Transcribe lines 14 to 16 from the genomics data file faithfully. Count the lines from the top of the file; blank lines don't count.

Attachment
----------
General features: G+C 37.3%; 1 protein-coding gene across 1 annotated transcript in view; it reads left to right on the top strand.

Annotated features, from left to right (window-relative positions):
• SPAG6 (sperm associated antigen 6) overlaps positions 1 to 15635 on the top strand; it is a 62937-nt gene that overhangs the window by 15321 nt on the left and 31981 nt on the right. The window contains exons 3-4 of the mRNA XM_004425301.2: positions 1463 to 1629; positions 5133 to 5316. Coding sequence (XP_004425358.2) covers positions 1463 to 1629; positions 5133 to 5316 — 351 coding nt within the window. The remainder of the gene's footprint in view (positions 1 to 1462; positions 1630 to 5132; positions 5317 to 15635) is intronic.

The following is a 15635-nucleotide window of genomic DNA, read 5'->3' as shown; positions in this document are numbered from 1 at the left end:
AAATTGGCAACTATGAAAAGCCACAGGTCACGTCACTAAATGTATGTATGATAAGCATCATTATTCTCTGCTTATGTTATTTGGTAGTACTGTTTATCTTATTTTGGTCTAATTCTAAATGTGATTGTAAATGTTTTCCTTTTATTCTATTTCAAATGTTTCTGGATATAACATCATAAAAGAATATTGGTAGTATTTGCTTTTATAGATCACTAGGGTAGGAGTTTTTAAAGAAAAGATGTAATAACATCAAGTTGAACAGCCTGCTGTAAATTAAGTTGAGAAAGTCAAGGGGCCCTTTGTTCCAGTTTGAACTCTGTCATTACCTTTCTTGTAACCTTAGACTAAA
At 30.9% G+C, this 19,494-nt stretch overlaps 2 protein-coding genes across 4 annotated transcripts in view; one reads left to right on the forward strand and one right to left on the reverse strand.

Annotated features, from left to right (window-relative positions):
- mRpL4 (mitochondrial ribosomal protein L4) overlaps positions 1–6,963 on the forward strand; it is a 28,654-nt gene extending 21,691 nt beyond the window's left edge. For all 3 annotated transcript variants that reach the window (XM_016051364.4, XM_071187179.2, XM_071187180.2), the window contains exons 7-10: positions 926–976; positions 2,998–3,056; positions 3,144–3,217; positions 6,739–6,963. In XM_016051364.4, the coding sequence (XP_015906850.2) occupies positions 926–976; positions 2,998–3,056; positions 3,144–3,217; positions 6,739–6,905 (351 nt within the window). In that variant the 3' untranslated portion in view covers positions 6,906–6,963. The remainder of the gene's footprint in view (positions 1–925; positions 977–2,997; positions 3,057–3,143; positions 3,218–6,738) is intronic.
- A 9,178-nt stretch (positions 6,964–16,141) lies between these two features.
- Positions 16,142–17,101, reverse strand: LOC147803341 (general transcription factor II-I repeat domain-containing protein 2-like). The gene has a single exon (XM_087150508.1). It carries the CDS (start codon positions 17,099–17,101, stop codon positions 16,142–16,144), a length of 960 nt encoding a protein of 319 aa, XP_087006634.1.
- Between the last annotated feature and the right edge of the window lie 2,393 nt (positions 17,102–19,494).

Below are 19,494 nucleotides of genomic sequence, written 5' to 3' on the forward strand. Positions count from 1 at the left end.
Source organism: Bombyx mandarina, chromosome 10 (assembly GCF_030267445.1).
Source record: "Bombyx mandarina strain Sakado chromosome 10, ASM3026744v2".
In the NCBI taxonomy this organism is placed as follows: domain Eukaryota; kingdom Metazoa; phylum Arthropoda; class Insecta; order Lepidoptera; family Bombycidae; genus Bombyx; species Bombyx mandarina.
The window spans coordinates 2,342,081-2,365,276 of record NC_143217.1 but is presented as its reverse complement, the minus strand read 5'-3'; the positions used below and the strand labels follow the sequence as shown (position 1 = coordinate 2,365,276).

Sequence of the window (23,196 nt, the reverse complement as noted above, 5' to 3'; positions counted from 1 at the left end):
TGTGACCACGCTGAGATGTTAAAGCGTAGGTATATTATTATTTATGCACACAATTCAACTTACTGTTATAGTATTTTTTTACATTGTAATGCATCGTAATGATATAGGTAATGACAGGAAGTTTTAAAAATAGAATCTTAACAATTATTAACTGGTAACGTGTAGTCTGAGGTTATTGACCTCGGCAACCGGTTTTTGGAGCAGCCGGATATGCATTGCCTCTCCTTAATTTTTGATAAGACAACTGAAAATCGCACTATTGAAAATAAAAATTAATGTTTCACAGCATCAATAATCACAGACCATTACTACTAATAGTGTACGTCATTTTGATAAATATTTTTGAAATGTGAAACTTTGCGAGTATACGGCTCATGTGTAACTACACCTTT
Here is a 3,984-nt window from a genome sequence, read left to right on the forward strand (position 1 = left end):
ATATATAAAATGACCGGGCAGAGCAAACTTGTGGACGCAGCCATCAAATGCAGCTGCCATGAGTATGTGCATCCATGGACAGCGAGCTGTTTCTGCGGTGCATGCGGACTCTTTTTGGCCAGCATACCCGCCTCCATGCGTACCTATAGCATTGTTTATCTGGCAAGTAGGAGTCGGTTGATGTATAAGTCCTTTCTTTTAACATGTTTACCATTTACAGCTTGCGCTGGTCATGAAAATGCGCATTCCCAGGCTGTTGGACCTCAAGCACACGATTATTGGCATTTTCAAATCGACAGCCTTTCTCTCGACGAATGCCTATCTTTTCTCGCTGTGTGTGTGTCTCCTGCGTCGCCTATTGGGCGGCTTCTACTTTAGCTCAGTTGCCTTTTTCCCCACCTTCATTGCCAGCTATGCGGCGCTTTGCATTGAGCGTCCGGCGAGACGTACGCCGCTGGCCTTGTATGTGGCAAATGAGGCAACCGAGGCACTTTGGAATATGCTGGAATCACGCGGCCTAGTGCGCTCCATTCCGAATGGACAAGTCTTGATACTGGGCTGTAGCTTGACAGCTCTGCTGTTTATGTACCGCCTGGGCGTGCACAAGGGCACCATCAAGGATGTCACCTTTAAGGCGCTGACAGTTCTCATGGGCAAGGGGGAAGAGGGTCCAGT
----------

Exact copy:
Source record: "Bombyx mandarina strain Sakado chromosome 10, ASM3026744v2".
In the NCBI taxonomy this organism is placed as follows: domain Eukaryota; kingdom Metazoa; phylum Arthropoda; class Insecta; order Lepidoptera; family Bombycidae; genus Bombyx; species Bombyx mandarina.
The window spans coordinates 2,342,081-2,365,276 of record NC_143217.1 but is presented as its reverse complement, the minus strand read 5'-3'; the positions used below and the strand labels follow the sequence as shown (position 1 = coordinate 2,365,276).